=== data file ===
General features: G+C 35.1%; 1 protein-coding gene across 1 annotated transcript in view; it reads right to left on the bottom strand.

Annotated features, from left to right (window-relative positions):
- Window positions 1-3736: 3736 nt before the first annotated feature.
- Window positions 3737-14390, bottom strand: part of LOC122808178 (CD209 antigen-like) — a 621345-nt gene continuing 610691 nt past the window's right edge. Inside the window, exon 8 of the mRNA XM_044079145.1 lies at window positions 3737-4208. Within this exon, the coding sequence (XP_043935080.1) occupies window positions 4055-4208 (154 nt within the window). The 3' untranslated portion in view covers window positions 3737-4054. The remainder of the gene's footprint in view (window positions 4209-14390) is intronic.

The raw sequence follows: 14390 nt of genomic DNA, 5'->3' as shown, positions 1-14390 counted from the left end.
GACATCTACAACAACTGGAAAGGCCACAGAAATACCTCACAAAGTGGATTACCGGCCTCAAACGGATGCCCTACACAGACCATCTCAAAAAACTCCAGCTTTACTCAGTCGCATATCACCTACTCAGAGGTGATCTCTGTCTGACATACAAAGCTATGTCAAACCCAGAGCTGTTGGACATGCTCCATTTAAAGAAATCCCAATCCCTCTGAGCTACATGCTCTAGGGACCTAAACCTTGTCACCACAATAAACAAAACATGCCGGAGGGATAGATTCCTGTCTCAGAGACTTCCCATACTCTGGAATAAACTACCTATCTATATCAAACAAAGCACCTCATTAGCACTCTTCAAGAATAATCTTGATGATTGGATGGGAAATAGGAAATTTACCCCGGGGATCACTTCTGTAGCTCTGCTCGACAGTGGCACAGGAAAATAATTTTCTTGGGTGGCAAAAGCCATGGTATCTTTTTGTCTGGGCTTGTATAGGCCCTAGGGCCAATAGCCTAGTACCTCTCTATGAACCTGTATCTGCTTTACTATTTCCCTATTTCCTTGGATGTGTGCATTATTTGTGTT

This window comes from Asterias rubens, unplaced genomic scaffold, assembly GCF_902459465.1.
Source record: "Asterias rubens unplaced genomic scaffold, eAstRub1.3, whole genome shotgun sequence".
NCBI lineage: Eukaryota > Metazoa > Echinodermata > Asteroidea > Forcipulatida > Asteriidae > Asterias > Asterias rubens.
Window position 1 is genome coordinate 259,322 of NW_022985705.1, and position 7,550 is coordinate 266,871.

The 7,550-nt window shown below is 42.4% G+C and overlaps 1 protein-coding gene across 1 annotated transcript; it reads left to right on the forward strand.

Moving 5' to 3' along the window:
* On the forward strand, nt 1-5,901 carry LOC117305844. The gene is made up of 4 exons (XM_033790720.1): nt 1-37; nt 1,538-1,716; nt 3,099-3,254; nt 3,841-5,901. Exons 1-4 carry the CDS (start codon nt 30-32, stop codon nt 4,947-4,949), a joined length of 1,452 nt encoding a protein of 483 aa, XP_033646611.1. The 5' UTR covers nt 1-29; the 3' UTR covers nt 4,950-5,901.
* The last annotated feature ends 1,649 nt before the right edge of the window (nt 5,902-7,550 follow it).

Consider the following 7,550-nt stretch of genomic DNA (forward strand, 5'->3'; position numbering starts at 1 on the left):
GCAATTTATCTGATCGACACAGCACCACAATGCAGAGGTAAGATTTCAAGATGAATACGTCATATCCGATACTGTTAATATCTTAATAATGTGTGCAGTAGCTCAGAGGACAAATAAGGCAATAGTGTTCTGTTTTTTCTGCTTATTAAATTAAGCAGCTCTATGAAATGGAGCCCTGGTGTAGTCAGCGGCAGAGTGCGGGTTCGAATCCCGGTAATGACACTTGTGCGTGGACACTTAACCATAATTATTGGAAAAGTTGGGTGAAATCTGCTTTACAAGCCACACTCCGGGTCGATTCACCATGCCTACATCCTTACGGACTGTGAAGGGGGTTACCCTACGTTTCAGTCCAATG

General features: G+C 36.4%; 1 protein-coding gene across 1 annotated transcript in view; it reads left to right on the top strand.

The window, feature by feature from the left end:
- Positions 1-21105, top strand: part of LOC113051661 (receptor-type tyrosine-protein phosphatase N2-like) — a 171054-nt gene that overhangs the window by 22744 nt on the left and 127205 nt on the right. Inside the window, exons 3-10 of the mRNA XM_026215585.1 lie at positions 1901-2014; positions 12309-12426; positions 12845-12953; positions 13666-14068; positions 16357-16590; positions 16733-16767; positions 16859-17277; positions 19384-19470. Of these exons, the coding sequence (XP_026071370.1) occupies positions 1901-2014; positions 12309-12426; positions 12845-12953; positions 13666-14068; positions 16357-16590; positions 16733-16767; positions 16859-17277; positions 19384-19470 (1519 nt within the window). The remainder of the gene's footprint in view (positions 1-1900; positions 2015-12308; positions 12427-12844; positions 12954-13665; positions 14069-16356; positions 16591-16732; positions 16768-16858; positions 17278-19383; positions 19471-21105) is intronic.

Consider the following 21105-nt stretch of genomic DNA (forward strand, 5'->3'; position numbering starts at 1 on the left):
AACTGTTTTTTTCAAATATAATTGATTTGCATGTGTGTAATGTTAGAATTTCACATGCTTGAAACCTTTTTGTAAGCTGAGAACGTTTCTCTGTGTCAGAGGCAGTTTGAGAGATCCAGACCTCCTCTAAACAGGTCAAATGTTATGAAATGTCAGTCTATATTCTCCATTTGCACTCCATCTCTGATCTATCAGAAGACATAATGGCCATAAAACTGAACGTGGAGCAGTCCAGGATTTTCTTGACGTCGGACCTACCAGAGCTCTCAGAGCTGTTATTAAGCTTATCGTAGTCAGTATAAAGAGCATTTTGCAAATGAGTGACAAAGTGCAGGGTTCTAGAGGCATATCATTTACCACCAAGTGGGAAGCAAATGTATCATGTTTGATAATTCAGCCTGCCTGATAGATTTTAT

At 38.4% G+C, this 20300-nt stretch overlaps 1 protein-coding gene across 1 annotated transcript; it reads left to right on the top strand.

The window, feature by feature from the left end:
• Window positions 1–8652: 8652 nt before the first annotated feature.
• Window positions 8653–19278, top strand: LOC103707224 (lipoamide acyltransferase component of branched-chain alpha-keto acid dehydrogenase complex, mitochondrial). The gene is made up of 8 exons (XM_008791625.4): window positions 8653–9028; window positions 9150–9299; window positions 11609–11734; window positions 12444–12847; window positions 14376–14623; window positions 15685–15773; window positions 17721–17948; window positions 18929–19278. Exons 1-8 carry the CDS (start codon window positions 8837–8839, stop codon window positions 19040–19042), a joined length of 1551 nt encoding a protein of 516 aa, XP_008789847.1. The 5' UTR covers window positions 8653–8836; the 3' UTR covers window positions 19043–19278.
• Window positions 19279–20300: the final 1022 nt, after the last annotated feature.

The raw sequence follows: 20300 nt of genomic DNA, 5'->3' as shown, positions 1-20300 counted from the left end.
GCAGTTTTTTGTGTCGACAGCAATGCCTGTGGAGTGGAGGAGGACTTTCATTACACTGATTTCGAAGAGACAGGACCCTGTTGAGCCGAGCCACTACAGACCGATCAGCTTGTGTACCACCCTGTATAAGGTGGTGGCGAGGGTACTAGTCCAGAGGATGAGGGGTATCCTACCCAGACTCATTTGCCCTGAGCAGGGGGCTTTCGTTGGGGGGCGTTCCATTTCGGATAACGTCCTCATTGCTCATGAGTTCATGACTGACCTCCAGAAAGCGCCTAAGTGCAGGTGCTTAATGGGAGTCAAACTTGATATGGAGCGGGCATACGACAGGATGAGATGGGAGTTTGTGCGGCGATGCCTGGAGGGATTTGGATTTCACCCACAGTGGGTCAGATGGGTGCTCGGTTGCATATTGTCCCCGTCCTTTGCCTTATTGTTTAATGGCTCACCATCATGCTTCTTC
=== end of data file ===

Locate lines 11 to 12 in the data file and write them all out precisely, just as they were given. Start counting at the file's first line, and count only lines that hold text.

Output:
The 7,550-nt window shown below is 42.4% G+C and overlaps 1 protein-coding gene across 1 annotated transcript; it reads left to right on the forward strand.

Moving 5' to 3' along the window: